Following what was effectively an oil blockade by US President Donald Trump last week when the US imposed sanctions on state-run energy company PDVSA, the European Parliament on Thursday recognized Guaido as de facto head of state, heightening international pressure on the socialist president. EU governments, divided over whether to recognize Guaido, also agreed to lead an international crisis group with South American nations to seek new elections, setting a 90-day time limit, and threatening further economic sanctions.

Speaking to SCMP, Guadio said that “Maduro is increasingly isolated and is largely acting alone", even though China has clearly not isolated Maduro, adding that "China has witnessed at first hand the plundering of our state resources by Maduro’s government. Its development projects in Venezuela have been equally affected and falling due to governmental corruption and debt default." What he didn't say is that China is quite delighted with these events as it has allowed Venezuela to become what is effectively a debtor in possession into an insolvent state.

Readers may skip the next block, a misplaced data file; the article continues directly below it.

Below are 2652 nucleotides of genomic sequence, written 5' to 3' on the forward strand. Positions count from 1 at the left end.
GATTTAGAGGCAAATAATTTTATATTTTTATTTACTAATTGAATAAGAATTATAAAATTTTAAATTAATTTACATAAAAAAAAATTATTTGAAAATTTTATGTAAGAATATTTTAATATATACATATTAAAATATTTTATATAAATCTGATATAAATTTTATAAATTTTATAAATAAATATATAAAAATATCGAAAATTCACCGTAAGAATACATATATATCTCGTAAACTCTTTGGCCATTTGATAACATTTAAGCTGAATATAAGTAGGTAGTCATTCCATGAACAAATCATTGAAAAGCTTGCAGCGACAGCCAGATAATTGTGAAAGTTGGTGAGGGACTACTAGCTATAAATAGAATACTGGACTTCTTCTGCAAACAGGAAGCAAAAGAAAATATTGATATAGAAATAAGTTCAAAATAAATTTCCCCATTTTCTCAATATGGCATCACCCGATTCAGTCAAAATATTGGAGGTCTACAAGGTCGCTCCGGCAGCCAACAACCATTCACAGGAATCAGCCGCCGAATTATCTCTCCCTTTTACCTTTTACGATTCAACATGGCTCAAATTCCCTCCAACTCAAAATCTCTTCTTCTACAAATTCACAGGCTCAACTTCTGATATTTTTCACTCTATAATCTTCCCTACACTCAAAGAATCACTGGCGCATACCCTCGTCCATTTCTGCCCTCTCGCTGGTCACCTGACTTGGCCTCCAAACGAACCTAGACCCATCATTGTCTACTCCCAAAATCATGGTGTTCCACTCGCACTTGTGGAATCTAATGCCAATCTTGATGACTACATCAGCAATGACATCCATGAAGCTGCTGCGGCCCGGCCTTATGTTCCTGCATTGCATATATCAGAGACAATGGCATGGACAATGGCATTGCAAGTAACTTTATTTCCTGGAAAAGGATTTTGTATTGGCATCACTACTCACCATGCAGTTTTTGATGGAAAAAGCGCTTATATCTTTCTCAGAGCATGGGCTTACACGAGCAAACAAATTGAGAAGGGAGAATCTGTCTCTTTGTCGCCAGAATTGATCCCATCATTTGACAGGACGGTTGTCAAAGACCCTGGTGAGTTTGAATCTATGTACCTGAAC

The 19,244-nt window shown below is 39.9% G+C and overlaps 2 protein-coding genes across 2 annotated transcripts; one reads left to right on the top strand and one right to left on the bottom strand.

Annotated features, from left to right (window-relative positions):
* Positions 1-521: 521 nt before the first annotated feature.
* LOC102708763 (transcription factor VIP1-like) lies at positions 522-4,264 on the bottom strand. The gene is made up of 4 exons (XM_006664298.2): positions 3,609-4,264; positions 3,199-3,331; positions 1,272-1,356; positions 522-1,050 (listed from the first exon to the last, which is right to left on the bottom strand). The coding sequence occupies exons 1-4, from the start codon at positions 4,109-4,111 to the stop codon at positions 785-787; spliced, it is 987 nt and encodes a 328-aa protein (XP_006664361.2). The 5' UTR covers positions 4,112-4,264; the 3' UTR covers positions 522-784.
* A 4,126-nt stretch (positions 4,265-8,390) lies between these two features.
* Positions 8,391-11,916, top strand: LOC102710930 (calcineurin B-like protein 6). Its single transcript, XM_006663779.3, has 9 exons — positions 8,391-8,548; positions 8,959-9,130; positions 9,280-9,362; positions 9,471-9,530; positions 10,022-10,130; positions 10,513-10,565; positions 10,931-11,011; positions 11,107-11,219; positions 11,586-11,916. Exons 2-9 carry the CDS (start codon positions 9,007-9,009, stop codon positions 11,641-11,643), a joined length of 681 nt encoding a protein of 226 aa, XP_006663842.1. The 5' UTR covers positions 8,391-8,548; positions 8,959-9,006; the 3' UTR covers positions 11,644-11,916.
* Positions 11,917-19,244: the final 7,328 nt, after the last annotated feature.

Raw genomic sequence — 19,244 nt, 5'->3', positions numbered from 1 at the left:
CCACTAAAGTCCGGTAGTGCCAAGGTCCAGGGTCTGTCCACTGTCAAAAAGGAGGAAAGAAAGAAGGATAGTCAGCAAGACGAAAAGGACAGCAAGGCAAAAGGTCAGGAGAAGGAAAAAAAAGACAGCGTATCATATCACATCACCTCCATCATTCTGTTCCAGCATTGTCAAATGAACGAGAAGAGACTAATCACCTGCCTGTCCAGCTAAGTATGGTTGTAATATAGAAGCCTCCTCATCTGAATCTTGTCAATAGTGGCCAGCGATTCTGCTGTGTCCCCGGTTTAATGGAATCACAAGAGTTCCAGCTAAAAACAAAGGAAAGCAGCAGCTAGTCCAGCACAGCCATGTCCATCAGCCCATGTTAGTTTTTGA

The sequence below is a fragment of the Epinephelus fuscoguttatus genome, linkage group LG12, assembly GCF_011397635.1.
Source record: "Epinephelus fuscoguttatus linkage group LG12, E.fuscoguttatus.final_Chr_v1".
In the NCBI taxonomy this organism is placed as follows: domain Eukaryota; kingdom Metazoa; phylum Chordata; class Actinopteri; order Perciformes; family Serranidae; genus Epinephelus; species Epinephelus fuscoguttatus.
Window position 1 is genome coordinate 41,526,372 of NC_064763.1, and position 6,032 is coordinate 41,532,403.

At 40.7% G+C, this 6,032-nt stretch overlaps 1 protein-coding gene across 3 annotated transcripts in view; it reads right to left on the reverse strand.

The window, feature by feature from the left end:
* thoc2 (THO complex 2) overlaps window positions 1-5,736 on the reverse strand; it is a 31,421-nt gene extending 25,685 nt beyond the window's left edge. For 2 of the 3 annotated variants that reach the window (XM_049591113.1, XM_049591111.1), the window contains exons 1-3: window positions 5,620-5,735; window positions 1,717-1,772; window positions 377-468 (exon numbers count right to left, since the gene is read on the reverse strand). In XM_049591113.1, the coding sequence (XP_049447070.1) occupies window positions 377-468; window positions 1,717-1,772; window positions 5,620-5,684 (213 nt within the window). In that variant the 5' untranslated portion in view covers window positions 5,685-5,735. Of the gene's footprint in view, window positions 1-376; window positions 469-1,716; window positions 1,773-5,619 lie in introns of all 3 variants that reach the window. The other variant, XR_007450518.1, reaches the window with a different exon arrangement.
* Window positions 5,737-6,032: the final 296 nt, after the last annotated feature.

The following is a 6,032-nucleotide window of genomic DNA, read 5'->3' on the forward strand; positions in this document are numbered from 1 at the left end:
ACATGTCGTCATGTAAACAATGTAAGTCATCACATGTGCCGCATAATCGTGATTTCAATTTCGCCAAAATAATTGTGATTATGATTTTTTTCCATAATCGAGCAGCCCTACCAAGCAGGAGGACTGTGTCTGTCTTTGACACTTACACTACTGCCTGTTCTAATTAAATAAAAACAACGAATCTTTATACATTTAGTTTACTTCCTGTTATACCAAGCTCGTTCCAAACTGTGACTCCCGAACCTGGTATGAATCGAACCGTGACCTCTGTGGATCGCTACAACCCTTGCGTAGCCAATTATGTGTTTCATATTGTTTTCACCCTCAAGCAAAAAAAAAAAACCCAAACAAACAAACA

Commenting on whether he plans to allow Venezuela to be part of China’s “Belt and Road” initiative, Guaido said he would improve the relationship with Beijing to stimulate the Venezuelan economy, which has been plagued by hyperinflation and a collapse of investors’ confidence.

“In Latin America and the Caribbean, China continues to promote trade within the framework of the Belt and Road Initiative,” he said. “This initiative gives China a natural space to foster development across the region.”

“There is a lot of work to do in this regard,” he wrote. “Our government will act with strict adherence to the laws and its international duties. We are committed to restoring the rule of law to recover the trust of our investors. All agreements that have been signed with China following the law will be respected. If previous agreements were signed by adhering to the due process of approval by the National Assembly, my government will accept and honour them.”